[6] See 07/1953 Galaxy at 112: “The crowd that had been watching the fifty- foot-tall girl on the clothing billboard get dressed, or reading the latest news about the Hot Truce scrawl itself in yard-high script, hurried to look [at Robie].” Apparently the Hot Truce involves Pakistan. See 07/1953 Galaxy at 115-116: “No one in the crowd was watching the newscript overhead as it scribbled, “Ice Pack for Hot Truce? Vanadan hints Russ may yield on Pakistan.”

[7] See 07/1953 Galaxy at 113

[8] See 07/1953 Galaxy at 115

[9] That was a fairly high price for 1953. Perhaps the author was forecasting inflation for this hypothetical future.

[10] See 07/1953 Galaxy at 117: “And in that purple-dark, a silver-green something, the color of a bud, plunged down at better than three miles a second. The silver-green was newly developed paint that foiled radar.”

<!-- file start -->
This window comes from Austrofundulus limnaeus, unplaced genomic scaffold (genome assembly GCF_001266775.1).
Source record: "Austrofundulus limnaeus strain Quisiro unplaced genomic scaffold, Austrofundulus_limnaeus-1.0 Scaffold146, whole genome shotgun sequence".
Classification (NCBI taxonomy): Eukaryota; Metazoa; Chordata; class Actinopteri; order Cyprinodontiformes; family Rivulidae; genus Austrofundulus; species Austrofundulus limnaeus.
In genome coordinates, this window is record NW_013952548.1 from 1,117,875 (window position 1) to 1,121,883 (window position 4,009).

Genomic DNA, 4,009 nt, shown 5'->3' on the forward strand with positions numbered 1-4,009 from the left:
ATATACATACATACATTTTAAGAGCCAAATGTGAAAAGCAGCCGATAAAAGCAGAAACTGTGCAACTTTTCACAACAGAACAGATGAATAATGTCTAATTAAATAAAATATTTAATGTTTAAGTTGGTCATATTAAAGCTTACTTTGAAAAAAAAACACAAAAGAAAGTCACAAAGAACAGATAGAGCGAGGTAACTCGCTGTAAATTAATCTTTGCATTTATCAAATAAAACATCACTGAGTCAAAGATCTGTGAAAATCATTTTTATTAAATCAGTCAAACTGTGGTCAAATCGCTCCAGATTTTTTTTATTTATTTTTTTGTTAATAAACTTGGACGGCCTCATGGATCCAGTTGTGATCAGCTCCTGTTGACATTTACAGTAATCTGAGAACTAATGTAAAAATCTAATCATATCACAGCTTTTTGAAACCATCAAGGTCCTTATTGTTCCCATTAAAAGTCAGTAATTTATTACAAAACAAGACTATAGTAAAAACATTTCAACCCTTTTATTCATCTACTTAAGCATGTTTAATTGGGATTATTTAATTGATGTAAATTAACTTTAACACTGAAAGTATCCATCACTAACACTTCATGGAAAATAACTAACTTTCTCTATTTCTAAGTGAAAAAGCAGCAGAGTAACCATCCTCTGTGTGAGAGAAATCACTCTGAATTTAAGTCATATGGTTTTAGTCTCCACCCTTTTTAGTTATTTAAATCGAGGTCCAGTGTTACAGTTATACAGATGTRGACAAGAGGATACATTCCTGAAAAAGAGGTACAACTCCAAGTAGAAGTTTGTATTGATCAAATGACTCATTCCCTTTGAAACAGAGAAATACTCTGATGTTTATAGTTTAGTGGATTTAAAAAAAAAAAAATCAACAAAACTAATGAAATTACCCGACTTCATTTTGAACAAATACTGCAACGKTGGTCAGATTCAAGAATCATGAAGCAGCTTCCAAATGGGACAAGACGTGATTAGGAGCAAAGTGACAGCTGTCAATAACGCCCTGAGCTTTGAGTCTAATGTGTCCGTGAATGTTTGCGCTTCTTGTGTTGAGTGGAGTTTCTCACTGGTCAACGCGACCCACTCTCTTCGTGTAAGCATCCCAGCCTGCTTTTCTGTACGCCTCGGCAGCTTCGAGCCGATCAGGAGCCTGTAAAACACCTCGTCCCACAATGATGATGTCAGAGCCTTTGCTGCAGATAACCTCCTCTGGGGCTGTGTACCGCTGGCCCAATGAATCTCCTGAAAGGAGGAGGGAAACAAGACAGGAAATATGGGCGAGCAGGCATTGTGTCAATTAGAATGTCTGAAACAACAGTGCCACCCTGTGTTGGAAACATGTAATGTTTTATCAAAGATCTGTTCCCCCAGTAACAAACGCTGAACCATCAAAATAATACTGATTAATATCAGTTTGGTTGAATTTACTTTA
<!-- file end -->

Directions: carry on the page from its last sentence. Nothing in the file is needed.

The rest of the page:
[11] See 07/1953 Galaxy at 119

[12] The first thermonuclear device (actually a building, not a bomb) was tested by us in November, 1952. See the Wikipedia entry on “Ivy Mike” at  A film of the test was produced, and released to the public in 1954. The Russians tested a fusion device in August, 1953. See The Wikipedia entry on Joe 4 at  We did the same with a much larger bomb on March 1, 1954. See the Wikipedia entry on Castle Bravo, at Wikipedia also has a lengthy discussion of bomb design at